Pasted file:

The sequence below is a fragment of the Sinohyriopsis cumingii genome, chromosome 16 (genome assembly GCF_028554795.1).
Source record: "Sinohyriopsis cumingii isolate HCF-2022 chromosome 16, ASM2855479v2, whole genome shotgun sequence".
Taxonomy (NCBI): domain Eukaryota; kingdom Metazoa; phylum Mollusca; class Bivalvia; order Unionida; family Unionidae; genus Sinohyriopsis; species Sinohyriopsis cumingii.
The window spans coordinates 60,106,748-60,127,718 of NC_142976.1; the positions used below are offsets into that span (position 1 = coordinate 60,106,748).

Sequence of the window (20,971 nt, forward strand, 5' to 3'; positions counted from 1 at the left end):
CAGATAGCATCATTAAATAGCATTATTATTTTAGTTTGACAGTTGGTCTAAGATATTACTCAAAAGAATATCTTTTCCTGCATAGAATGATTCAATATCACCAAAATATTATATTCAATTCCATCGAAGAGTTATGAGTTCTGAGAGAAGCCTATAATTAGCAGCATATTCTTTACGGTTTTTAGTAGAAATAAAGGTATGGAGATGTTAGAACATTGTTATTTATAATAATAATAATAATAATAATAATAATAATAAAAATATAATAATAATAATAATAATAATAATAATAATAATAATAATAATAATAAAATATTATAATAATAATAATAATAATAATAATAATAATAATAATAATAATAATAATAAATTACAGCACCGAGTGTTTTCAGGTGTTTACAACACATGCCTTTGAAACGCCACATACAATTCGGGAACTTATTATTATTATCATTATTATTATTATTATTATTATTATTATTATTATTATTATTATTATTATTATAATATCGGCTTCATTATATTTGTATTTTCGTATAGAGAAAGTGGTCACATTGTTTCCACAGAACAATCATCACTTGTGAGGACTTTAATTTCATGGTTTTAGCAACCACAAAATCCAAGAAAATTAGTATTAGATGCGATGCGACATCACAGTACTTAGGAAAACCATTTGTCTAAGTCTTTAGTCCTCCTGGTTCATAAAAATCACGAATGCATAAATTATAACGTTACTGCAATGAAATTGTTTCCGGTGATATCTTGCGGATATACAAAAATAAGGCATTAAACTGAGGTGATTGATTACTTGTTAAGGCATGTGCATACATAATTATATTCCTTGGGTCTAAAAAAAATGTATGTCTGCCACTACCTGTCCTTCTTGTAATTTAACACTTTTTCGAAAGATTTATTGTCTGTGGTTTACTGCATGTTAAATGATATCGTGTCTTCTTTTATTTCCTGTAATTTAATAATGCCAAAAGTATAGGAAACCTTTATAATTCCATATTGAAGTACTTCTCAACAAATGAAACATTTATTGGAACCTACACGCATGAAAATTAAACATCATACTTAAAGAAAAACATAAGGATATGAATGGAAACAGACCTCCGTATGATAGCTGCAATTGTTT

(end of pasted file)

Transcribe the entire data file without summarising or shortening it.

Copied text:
The sequence below is a fragment of the Sinohyriopsis cumingii genome, chromosome 16 (genome assembly GCF_028554795.1).
Source record: "Sinohyriopsis cumingii isolate HCF-2022 chromosome 16, ASM2855479v2, whole genome shotgun sequence".
Taxonomy (NCBI): domain Eukaryota; kingdom Metazoa; phylum Mollusca; class Bivalvia; order Unionida; family Unionidae; genus Sinohyriopsis; species Sinohyriopsis cumingii.
The window spans coordinates 60,106,748-60,127,718 of NC_142976.1; the positions used below are offsets into that span (position 1 = coordinate 60,106,748).

Sequence of the window (20,971 nt, forward strand, 5' to 3'; positions counted from 1 at the left end):
CAGATAGCATCATTAAATAGCATTATTATTTTAGTTTGACAGTTGGTCTAAGATATTACTCAAAAGAATATCTTTTCCTGCATAGAATGATTCAATATCACCAAAATATTATATTCAATTCCATCGAAGAGTTATGAGTTCTGAGAGAAGCCTATAATTAGCAGCATATTCTTTACGGTTTTTAGTAGAAATAAAGGTATGGAGATGTTAGAACATTGTTATTTATAATAATAATAATAATAATAATAATAATAATAAAAATATAATAATAATAATAATAATAATAATAATAATAATAATAATAATAATAAAATATTATAATAATAATAATAATAATAATAATAATAATAATAATAATAATAATAATAAATTACAGCACCGAGTGTTTTCAGGTGTTTACAACACATGCCTTTGAAACGCCACATACAATTCGGGAACTTATTATTATTATCATTATTATTATTATTATTATTATTATTATTATTATTATTATTATTATTATTATAATATCGGCTTCATTATATTTGTATTTTCGTATAGAGAAAGTGGTCACATTGTTTCCACAGAACAATCATCACTTGTGAGGACTTTAATTTCATGGTTTTAGCAACCACAAAATCCAAGAAAATTAGTATTAGATGCGATGCGACATCACAGTACTTAGGAAAACCATTTGTCTAAGTCTTTAGTCCTCCTGGTTCATAAAAATCACGAATGCATAAATTATAACGTTACTGCAATGAAATTGTTTCCGGTGATATCTTGCGGATATACAAAAATAAGGCATTAAACTGAGGTGATTGATTACTTGTTAAGGCATGTGCATACATAATTATATTCCTTGGGTCTAAAAAAAATGTATGTCTGCCACTACCTGTCCTTCTTGTAATTTAACACTTTTTCGAAAGATTTATTGTCTGTGGTTTACTGCATGTTAAATGATATCGTGTCTTCTTTTATTTCCTGTAATTTAATAATGCCAAAAGTATAGGAAACCTTTATAATTCCATATTGAAGTACTTCTCAACAAATGAAACATTTATTGGAACCTACACGCATGAAAATTAAACATCATACTTAAAGAAAAACATAAGGATATGAATGGAAACAGACCTCCGTATGATAGCTGCAATTGTTT